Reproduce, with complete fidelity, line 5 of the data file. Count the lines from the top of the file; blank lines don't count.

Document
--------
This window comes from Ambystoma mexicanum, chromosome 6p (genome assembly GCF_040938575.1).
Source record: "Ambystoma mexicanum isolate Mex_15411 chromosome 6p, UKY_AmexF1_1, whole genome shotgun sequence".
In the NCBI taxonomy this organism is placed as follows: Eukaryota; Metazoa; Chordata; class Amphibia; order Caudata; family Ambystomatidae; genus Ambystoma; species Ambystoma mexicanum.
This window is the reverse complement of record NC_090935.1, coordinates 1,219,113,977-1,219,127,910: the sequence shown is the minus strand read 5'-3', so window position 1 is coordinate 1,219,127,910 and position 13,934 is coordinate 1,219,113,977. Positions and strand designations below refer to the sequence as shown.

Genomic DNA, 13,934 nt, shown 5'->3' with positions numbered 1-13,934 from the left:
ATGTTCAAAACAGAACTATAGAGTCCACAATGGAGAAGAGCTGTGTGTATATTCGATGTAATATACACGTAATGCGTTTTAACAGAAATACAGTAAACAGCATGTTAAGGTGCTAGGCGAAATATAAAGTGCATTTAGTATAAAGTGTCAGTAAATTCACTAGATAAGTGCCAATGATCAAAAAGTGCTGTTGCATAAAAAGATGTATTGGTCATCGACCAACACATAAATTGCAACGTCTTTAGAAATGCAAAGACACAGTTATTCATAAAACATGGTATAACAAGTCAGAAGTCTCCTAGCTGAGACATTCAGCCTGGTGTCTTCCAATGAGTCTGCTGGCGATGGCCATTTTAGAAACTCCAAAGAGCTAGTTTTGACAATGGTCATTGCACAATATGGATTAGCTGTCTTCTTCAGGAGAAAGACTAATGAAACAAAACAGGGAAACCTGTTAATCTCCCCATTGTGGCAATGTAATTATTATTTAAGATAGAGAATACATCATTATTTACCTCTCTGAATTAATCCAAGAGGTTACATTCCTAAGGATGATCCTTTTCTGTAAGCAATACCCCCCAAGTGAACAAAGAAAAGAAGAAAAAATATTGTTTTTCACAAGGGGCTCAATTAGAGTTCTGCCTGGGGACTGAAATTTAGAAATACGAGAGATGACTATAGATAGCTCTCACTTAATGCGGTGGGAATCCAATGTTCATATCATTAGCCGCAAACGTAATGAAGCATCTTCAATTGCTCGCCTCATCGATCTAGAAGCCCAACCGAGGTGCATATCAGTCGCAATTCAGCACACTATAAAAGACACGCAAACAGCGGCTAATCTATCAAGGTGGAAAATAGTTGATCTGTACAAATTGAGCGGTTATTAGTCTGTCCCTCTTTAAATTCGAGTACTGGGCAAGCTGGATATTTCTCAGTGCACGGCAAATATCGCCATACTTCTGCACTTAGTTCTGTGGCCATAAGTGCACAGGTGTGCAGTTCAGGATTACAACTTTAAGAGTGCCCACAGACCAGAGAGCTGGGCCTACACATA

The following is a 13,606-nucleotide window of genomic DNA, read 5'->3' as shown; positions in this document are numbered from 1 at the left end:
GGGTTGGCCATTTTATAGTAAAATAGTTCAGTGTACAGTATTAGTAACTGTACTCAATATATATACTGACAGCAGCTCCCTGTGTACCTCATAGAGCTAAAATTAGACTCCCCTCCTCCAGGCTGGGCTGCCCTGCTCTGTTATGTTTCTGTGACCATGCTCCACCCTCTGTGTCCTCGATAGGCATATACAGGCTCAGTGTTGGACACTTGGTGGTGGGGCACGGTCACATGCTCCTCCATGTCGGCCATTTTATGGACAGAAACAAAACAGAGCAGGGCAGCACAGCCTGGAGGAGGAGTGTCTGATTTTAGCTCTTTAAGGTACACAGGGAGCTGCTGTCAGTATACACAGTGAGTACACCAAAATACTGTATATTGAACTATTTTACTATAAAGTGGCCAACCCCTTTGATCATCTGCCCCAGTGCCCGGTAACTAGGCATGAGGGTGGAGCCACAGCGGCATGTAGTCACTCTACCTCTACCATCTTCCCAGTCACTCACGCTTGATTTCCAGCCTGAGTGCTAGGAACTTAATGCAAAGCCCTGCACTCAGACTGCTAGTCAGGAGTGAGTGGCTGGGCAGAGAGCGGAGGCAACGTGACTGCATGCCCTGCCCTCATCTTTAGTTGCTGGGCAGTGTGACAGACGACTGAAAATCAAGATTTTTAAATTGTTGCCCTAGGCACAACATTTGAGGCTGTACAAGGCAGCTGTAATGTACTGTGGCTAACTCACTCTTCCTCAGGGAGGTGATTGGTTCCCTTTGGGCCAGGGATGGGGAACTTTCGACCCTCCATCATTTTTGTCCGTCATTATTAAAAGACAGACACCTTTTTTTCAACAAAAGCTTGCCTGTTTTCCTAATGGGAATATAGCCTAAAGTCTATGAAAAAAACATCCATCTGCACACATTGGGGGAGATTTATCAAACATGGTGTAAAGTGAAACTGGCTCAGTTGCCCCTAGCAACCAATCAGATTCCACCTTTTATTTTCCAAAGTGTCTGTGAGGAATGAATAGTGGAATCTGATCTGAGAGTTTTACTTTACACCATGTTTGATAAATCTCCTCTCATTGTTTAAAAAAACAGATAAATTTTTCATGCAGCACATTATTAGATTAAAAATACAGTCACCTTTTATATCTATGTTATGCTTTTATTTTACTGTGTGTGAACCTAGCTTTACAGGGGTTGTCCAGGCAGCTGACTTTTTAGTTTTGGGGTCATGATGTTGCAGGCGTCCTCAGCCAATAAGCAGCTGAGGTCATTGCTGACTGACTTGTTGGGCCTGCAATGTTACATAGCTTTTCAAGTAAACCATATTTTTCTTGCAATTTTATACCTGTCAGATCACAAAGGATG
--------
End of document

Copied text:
Genomic DNA, 13,934 nt, shown 5'->3' with positions numbered 1-13,934 from the left: